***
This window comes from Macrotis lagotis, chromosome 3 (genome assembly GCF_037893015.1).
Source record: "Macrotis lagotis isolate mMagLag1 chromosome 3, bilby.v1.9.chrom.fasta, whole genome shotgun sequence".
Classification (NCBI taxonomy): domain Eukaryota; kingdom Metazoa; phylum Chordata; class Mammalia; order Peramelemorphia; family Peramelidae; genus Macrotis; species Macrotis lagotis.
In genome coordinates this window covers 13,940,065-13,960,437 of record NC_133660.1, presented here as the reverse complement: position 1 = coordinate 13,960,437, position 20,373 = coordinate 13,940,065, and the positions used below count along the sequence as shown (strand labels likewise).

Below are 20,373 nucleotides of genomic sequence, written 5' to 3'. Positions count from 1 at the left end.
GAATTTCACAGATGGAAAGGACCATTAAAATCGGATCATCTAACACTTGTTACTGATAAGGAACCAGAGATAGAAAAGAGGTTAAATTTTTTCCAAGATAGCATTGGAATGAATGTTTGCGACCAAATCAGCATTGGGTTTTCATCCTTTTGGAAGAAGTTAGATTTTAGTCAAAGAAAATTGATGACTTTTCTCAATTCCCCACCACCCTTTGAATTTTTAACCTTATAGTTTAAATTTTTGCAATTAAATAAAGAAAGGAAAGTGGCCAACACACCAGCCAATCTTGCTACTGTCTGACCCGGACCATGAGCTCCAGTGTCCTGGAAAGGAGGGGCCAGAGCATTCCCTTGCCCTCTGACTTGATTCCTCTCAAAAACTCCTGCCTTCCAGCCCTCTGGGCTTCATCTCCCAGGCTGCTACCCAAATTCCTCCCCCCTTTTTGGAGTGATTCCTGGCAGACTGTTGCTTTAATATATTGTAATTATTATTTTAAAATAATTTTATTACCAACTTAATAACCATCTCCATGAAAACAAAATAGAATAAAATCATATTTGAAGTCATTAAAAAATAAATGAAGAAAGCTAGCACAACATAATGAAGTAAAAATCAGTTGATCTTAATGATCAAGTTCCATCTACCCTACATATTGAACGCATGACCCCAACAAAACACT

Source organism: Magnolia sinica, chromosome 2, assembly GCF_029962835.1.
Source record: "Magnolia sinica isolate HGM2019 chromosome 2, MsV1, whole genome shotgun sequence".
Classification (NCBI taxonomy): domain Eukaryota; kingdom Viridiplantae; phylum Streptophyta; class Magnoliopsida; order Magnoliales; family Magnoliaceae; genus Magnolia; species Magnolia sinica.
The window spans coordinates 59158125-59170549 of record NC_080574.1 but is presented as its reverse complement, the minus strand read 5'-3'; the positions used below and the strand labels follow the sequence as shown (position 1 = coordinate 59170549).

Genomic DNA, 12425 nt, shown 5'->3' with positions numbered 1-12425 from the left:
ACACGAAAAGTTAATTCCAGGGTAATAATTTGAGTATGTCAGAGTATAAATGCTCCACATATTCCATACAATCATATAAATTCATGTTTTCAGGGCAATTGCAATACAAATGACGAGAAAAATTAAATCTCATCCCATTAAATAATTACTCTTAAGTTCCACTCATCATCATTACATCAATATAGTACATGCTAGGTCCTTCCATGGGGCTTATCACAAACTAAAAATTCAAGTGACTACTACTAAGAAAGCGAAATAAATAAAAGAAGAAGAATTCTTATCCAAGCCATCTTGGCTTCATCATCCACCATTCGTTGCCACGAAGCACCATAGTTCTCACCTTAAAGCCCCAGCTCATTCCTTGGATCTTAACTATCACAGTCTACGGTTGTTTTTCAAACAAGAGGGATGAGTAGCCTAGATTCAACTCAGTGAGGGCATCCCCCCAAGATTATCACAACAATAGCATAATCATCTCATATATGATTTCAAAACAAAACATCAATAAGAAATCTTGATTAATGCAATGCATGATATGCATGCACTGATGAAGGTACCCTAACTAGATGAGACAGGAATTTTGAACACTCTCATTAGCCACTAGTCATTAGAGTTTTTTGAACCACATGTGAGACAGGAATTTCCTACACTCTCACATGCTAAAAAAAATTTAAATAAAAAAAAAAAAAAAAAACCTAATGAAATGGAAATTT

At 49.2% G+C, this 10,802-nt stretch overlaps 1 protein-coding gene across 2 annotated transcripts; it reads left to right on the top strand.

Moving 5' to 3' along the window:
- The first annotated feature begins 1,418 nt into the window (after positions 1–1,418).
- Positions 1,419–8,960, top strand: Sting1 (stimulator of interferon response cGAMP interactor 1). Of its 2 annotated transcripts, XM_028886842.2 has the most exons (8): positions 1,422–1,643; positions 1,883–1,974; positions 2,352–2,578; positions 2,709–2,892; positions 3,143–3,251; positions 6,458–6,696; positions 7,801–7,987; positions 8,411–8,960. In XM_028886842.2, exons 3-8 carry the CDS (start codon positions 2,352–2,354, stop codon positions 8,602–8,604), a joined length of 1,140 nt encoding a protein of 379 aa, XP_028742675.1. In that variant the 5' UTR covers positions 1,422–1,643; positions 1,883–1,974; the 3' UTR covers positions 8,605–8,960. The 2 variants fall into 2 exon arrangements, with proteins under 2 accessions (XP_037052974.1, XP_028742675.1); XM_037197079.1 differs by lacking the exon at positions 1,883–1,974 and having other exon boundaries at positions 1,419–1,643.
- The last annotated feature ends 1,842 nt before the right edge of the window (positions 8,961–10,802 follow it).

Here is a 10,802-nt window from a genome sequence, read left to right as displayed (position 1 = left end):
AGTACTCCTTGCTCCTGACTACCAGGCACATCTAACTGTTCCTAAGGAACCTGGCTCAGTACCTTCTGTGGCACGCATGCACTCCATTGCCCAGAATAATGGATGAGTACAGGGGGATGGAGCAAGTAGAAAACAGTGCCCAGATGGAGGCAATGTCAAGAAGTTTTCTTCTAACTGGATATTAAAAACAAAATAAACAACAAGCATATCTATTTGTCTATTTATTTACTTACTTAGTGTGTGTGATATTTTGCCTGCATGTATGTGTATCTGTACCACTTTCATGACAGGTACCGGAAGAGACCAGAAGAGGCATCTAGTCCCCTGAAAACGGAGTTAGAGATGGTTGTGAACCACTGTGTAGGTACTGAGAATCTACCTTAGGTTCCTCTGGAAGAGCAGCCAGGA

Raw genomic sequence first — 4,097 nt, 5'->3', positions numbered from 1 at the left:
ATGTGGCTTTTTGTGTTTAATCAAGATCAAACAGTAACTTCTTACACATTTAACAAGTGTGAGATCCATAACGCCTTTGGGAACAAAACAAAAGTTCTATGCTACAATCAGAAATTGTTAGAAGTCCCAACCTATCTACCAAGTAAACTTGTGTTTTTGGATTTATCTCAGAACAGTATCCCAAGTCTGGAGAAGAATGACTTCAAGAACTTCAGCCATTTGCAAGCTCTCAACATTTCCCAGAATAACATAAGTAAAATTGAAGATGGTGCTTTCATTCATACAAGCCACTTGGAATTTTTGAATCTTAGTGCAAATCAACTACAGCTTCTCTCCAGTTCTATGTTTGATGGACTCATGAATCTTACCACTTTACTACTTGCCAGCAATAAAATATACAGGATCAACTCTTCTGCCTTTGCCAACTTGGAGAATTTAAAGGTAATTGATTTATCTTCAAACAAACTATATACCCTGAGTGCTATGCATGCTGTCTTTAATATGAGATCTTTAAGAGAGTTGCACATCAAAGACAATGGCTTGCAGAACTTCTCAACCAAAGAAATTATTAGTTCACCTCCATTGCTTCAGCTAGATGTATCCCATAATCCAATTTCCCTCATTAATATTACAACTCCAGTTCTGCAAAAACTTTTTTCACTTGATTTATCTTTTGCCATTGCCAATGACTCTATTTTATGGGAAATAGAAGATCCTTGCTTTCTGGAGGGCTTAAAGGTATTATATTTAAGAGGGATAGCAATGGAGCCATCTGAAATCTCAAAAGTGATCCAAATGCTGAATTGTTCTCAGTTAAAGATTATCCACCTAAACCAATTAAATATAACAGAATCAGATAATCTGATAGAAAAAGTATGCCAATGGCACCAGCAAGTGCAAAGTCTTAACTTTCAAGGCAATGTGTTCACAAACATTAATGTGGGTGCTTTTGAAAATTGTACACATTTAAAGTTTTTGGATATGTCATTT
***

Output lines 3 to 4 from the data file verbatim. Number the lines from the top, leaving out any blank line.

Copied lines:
Classification (NCBI taxonomy): domain Eukaryota; kingdom Metazoa; phylum Chordata; class Mammalia; order Peramelemorphia; family Peramelidae; genus Macrotis; species Macrotis lagotis.
In genome coordinates this window covers 13,940,065-13,960,437 of record NC_133660.1, presented here as the reverse complement: position 1 = coordinate 13,960,437, position 20,373 = coordinate 13,940,065, and the positions used below count along the sequence as shown (strand labels likewise).